Temperatures are soaring across the country, prompting the release of gallons and gallons of water to irrigate thirsty lawns and gardens. Before you go wantonly spraying (wasting) a precious resource, brush up on your Garden and Lawn Watering Basics. Taking…
Different soil types have different watering needs. You don't need to be a soil scientist to know how to water your soil properly. These tips can help: Loosen the soil around plants so it can quickly absorb water and nutrients. Use a 1- to 2-inch protective layer of mulch on the soil surface above the root area. Cultivating and mulching reduce evaporation and soil erosion. Clay soil: Add organic material such as compost or peat moss. Till or spade to help loosen the soil. Since clay soil absorbs water very slowly, water only as fast as the soil absorbs the water. Sandy soil: Add organic material to supplement sandy soil. Otherwise, the water can run through it so quickly that plants won't be able to absorb it. Loam soil: The best kind of soil. It's a combination of sand, silt, and clay. Loam absorbs water readily and stores it for plants to use.
Watering heavilly once a day is better than several smaller sessions. Getting the water down to a depth of 4-6 inches promotes deeper, stronger root growth.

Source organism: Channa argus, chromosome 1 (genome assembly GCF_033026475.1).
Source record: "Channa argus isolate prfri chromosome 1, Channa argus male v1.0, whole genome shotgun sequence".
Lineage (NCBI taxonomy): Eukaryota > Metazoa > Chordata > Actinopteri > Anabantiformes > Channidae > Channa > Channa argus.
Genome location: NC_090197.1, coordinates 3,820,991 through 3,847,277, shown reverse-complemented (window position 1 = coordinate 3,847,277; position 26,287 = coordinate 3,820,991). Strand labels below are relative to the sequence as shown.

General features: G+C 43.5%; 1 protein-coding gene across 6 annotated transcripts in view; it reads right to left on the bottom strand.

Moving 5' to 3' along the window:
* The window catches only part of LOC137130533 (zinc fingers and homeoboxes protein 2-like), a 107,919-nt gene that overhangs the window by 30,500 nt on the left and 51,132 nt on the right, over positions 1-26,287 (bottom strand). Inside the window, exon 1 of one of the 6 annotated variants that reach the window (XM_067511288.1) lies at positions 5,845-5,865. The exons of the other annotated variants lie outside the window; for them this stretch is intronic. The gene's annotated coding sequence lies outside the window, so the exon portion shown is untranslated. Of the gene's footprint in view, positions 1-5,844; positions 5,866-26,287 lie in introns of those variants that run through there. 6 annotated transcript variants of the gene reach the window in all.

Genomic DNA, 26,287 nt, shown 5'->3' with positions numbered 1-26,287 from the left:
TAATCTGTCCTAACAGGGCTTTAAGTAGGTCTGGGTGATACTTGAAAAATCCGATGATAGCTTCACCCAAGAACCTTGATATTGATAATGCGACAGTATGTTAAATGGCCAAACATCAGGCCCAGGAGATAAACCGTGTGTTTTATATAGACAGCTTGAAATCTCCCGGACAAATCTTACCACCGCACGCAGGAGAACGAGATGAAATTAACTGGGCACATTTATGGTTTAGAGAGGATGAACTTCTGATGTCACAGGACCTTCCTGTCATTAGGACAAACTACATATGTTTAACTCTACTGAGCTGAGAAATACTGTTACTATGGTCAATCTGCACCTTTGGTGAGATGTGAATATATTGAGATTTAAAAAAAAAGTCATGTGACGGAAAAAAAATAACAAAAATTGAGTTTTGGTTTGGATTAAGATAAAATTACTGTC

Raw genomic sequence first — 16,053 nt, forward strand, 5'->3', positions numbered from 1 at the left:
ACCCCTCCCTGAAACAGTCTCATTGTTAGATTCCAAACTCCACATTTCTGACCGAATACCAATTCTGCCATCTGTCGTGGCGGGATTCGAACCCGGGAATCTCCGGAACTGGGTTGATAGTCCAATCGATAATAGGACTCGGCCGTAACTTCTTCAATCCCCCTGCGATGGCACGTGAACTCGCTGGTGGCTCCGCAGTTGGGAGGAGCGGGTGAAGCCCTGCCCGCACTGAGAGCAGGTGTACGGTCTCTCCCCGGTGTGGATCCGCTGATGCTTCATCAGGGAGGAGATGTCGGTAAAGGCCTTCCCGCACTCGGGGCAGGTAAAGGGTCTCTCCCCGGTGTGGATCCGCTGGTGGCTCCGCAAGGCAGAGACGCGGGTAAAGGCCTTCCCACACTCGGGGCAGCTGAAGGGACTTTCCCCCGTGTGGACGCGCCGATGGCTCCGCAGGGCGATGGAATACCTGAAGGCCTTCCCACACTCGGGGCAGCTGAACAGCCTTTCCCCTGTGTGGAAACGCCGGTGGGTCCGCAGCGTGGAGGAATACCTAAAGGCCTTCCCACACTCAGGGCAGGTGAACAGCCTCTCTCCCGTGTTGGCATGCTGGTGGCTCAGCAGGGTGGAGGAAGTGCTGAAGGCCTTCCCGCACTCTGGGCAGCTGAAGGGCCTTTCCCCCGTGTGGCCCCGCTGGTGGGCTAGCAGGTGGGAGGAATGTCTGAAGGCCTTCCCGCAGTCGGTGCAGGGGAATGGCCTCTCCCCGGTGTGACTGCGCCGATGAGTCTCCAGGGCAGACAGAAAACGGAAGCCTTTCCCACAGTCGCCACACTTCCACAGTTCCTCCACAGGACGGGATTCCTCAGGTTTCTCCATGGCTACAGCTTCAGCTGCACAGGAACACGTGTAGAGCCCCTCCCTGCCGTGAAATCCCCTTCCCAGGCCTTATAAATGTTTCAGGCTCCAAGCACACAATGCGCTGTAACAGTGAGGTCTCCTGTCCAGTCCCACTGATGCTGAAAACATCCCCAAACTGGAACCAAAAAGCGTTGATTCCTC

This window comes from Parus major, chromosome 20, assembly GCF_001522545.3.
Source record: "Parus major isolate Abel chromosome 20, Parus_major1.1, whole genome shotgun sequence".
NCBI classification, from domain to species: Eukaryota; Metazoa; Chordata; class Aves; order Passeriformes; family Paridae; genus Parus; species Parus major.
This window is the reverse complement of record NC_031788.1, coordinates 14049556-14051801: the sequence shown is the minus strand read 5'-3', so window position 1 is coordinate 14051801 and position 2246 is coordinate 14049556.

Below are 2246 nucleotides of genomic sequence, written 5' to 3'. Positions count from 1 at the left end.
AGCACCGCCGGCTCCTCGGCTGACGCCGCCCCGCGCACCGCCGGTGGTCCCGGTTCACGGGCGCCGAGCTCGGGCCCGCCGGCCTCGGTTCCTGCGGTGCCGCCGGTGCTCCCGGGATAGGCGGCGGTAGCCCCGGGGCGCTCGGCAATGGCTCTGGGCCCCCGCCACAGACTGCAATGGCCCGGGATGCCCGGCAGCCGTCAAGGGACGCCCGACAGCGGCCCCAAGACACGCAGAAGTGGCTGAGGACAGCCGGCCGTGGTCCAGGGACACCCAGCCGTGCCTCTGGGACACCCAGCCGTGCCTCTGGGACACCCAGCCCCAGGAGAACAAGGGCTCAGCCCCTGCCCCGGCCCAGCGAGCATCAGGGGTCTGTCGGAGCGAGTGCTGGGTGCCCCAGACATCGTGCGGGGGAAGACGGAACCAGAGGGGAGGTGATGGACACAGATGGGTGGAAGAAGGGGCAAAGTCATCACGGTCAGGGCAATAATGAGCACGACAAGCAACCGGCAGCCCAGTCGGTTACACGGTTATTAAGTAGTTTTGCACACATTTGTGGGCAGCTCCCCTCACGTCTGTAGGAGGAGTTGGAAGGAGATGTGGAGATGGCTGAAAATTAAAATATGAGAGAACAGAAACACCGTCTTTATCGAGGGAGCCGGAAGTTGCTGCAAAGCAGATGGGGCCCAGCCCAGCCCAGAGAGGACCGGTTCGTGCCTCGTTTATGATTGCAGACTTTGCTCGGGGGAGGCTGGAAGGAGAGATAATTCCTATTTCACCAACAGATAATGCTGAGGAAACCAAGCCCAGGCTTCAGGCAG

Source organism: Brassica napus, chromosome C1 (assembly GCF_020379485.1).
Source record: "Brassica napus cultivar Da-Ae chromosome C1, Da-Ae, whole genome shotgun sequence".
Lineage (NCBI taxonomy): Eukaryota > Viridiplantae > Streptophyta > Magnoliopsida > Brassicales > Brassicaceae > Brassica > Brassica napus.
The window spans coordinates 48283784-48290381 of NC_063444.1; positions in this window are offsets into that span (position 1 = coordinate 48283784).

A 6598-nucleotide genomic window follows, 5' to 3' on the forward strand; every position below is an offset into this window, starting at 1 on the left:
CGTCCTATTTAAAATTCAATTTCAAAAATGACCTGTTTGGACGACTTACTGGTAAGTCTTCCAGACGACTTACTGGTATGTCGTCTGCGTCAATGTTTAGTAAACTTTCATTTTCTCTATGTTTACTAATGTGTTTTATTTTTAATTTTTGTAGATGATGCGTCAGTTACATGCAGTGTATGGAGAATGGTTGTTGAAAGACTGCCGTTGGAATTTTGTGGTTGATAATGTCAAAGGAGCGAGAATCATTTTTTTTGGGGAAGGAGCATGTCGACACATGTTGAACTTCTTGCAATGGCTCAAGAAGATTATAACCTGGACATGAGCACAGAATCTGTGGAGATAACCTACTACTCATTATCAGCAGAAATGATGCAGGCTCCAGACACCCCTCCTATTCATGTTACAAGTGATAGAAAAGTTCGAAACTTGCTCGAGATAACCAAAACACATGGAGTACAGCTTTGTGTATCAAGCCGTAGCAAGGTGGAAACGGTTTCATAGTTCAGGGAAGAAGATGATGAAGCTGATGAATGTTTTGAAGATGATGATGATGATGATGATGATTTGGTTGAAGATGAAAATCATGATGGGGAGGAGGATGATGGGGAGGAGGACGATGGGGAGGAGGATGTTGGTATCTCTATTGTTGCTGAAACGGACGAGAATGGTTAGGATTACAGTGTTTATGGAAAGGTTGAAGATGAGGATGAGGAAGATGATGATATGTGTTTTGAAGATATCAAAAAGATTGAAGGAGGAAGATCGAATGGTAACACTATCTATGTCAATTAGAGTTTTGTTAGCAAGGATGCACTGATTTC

If your planning a backyard wetland, locate it where it is unlikely to attract unattended children. Check local safety ordinances and building ordinances for restrictions and permits.
To water vegetable and flower gardens containing tall plants that may otherwise block the spray, set sprinklers on a sawhorse, or use a tower-mounted sprinkler.
Annuals are shallow rooted so don't allow the soil to dry out too deeply. Begin watering in the morning and water through the heat of the day. Stop in mid-afternoon to allow the plants to dry off before nightfall. Night waterings can create ideal conditions for disease development. During periods of very hot weather, water earlier in the morning.
Watering techniques for lawns and gardens will vary with the season and the species.
Applying the principles of xeriscaping to a yard is fairly simple. It's all about reducing high-water use plants and increasing plants that require little or no supplemental water.
There are a number of irrigation systems available to the homeowner. Selecting the appropriate system depends on region/climate and the lawn and garden's specific needs.
A rainwater collection and irrigation system is one of the best ways for the home to conserve water and make the most of nature's precious resource.